For example, the latest filing states, Goldberg and his firm, Akerman, agreed to reduce his billing rate and the rates of his professionals.

Instead of their standard hourly rates, which range from $440 to $7,250, all partners are billed at $395; associate rates are capped at $260; and paraprofessionals are billed at $175, resulting in a blended rate of $320.

In addition to the rate reduction, the filing says, all time billed to long distance travel is reduced by an additional 50 percent.

“These discounts,” according to the filing, “equate to a $310,000 reduction from Akerman’s standard billing.”

A federal judge appointed Goldberg to the post of receiver when the U.S. Securities and Exchange Commission sued Quiros and Stenger in April 2016, accusing them of investor fraud.

The SEC alleged the two developers misused $200 million in immigrant investor funds brought in through the federal EB-5 visa program. Federal regulators say the two men used investor money to purchase Jay Peak Resort in a deal facilitated by Raymond James.

Goldberg could not be reached Monday for comment.

The latest filings provide a hint that more settlements, in addition to the ones with Raymond James and Citibank, may be coming.

“The Receiver continues to review potential causes of action against the principals of the Receivership Defendants and various third parties. These claims may include common law claims and claims under fraudulent transfer statutes,” one of the motions filed Monday says.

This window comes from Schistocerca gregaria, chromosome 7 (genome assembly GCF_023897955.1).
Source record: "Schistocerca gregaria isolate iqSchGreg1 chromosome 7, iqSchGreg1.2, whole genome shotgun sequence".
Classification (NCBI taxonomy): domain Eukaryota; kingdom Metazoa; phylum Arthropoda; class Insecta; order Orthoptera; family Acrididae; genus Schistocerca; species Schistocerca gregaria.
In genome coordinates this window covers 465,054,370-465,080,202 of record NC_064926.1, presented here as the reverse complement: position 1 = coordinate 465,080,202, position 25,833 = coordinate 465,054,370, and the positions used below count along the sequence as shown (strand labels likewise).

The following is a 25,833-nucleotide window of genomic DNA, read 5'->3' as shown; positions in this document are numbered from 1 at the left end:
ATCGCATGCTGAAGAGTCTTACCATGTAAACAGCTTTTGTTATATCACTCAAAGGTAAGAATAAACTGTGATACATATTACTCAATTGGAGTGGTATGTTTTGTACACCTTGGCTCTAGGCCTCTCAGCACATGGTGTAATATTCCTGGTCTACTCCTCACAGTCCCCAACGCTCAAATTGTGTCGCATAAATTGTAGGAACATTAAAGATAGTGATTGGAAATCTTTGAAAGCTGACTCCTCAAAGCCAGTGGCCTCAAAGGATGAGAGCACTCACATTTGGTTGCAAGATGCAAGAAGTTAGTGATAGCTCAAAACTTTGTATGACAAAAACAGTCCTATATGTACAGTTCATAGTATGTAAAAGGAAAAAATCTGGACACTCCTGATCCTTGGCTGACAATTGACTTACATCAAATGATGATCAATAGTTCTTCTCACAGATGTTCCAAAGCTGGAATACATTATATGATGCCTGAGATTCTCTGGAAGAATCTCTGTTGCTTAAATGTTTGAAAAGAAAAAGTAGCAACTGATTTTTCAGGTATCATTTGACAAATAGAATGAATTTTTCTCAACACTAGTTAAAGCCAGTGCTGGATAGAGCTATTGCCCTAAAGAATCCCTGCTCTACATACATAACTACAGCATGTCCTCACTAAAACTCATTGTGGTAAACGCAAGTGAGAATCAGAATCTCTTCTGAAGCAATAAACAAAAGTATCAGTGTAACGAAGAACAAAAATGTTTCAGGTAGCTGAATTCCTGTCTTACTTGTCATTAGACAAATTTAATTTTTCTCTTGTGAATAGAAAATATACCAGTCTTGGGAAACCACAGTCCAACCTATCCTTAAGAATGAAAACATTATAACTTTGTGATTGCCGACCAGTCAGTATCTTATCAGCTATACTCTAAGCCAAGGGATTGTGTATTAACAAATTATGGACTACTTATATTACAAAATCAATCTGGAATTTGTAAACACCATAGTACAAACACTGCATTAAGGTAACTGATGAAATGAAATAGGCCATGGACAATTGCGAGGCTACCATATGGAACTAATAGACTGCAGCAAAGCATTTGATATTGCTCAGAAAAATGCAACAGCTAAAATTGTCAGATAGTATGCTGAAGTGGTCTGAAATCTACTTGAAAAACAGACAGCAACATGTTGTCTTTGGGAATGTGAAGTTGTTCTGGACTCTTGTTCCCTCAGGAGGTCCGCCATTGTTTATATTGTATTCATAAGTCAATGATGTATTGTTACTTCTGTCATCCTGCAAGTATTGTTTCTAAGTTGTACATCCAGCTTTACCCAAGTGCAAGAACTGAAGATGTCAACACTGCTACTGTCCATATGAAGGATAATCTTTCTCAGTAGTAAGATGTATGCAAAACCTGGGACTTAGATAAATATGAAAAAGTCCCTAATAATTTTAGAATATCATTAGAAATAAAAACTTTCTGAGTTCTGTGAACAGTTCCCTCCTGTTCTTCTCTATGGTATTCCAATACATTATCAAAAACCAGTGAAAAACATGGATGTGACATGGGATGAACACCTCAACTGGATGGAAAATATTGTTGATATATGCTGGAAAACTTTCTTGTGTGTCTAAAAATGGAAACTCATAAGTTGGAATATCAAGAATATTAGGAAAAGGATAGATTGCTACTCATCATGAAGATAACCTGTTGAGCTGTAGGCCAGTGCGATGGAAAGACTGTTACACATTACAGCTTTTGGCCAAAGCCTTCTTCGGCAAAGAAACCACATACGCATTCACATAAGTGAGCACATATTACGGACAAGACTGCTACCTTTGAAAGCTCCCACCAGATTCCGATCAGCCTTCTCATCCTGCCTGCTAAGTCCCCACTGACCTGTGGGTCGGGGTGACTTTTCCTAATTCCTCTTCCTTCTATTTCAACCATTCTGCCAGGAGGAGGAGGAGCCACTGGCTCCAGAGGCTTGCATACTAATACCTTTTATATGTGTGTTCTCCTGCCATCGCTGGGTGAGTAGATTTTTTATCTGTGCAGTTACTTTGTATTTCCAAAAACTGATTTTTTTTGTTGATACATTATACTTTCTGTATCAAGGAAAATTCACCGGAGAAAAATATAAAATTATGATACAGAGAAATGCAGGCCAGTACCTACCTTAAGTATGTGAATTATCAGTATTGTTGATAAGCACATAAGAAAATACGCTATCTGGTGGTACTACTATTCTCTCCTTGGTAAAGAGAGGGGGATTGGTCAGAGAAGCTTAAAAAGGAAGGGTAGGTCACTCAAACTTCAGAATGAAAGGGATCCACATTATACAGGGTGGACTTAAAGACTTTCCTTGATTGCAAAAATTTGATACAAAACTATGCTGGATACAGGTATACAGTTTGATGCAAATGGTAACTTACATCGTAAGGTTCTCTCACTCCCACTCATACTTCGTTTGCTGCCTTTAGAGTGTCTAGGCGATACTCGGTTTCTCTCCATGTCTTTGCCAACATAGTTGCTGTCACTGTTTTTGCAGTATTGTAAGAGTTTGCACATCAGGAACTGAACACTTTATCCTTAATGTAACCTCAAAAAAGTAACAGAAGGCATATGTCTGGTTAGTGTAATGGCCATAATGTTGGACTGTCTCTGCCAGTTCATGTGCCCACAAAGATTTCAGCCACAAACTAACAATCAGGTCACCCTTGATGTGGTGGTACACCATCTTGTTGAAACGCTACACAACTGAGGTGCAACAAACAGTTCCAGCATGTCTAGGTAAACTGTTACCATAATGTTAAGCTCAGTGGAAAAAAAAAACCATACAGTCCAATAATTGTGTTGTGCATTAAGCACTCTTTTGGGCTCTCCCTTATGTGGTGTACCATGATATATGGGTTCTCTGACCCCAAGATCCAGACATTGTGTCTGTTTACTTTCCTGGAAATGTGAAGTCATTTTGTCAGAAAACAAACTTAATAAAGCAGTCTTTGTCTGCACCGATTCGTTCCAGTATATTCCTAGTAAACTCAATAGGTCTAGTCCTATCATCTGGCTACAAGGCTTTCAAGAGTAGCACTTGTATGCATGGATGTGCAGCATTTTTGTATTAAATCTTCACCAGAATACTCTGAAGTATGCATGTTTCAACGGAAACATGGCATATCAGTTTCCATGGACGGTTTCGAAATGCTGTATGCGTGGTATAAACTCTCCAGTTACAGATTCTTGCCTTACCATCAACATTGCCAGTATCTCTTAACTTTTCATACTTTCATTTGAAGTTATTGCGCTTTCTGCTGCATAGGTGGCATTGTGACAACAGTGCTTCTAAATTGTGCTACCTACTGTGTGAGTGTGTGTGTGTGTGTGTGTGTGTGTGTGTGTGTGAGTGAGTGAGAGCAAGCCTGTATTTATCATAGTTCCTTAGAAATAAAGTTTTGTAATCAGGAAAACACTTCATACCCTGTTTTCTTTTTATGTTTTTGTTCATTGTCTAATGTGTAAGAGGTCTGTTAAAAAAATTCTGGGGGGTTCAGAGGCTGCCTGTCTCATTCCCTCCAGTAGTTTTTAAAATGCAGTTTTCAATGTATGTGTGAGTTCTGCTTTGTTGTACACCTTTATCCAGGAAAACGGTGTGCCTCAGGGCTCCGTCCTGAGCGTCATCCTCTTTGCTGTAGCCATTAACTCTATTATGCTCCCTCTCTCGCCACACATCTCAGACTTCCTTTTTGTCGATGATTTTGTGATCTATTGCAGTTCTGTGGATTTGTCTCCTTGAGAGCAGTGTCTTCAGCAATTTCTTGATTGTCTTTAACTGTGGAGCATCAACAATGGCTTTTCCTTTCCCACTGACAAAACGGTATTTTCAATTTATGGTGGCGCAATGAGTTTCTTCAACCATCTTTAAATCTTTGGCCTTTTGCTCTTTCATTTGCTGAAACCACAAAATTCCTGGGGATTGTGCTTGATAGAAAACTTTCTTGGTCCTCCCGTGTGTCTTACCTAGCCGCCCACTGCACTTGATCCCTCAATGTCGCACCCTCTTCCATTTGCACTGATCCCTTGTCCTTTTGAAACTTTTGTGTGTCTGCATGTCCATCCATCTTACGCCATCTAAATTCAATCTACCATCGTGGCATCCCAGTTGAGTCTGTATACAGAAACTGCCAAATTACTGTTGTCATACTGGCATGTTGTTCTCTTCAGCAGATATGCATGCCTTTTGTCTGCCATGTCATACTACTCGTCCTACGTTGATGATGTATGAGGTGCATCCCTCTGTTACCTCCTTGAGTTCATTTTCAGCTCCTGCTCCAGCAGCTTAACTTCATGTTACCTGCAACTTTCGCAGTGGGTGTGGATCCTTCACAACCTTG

“While the Receiver cannot yet predict the likelihood, amount or cost-effectiveness of particular claims or the claims as a whole, the Receiver continues to diligently evaluate claims against third parties.”

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Alan J. Keays

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  • William Cheney

    I think of all the contractors, subcontractors and others that only received pennies on the dollar for what they were really owed and the usual payout to the lawyers far exceeds what the lawyers have for expenses. The rich get richer and the poor get poorer! But justice was done???

  • Michael A. Stahler

    I’ve got to think that was a typo and was really $725. Your point is still valid though.

    • jan van eck

      Billing out at $725 for a 2,000 hr. year brings in one million four hundred fifty.

      Don’t underestimate the ability of lawyers to equate their billing rate with their ego.

  • Steve Baker

    The payoffs are almost done. The contractors will be hurt. But the Construction has Started up again! Imagine that, the construction has started again.
    As receiver, is Goldberg responsible for the new construction projects?
    Are those involved with the past fraud involved in the new construction?
    Who’s money is being used for the new construction?
    Has the State Over site been corrected?

    The “Ski Area/Mountain” seemed to run pretty well this past year with new leadership and staffing….But will the construction lead to the same Rat Hole?

  • DougHoffer

    The Receiver’s firm (Ackerman) was paid $585,405 for six months work. That works out to $563 per hour. That’s a hefty hourly rate, but nothing like your figure.

    • jan van eck

      Not my figure. VT Digger’s figure. Check the text.

  • Steve Baker

    Now that Construction has stated again…..What is the Auditor’s Office and /or the State Government going to do correctly to ensure the same lousy over site doesn’t happen and all parties are protected from the Fraudsters?